Soon, Don Ament and his creative team at Setmakers were designing and building the first playground equipment for McDonald’s Playland. That was followed by Setmakers creating in-store murals, indoor playgrounds and specialized seating. “We opened the first Playland at the Chula Vista McDonald’s near San Diego in 1972,” says Duane, who was named president of Setmakers in 1976. “Sales went up wherever they had a Playland.”

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Interior Mural Design in Graphite
Wes Cook
Hand-Drawn McDonald’s
Interior Mural Design in Graphite
Estimate: $1,000-$1,500

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Interior Mural Design in Graphite
Wes Cook
Hand-Drawn McDonald’s
Interior Mural Design in Graphite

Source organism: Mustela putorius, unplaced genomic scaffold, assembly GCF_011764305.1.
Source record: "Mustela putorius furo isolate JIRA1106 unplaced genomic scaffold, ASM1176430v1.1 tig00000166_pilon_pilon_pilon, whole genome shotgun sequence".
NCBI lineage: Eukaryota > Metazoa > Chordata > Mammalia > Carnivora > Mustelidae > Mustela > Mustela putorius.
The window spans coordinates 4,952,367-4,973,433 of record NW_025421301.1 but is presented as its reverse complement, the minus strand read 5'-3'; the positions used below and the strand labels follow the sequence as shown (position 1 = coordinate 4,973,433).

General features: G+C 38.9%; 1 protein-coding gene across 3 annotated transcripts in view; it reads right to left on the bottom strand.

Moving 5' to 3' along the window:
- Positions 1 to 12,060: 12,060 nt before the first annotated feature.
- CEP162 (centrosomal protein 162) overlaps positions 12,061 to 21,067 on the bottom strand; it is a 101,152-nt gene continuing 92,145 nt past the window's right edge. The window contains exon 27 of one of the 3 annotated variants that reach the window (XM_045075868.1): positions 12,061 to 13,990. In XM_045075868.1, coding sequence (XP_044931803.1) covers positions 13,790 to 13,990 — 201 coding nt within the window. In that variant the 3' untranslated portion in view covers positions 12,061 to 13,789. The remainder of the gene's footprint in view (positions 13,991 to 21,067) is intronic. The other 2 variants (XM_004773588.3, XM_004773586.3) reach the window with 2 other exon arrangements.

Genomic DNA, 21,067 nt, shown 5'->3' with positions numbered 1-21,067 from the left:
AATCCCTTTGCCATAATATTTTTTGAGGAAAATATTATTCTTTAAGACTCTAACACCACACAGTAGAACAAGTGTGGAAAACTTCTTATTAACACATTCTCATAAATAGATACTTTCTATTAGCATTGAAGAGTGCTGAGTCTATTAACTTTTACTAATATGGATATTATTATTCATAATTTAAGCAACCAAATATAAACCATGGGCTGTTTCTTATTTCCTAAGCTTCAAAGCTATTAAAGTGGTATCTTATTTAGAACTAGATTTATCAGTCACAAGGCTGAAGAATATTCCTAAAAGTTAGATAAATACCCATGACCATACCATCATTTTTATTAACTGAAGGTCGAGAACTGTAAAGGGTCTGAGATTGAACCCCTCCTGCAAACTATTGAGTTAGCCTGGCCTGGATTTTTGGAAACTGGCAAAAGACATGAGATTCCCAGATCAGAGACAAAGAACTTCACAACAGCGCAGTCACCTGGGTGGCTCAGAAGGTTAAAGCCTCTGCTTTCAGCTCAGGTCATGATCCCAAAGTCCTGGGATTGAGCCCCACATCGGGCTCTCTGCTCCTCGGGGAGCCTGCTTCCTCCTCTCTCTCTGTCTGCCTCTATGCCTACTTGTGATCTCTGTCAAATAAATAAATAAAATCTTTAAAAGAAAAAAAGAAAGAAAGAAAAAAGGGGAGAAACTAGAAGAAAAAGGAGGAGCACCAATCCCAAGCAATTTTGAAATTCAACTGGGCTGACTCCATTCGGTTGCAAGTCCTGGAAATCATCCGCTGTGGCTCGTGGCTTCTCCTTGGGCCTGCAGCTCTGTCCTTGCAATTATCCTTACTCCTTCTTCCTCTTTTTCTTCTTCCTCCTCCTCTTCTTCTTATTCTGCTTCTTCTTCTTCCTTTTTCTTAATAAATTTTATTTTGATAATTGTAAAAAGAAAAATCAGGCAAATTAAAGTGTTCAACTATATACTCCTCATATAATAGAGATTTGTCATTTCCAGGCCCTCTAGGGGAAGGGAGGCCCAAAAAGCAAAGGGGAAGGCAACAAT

Estimate: $1,000-$1,500

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Among the notable concept artists hired by Setmakers were theme-park designer Wes Cook (Disney Imagineering, Tokyo DisneySea, Universal’s Islands of Adventure, Sea World), and Lee Go (Marvel Studios, Universal MCA). “We had some of the best artists in the system,” Duane says.

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Wes Cook
Wes Cook was one of the most prolific concept designers and artists in the fields of themed entertainment and theme parks.

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McDonald’s Hamburglar
McDonald’s Hamburglar
Store Prototype Statue
Estimate: $2,500-$5,000

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“Cook,” Lentz adds, “was one of the most prolific concept designers and artists in the field of themed entertainment. He had an extensive career in the film and television industry.”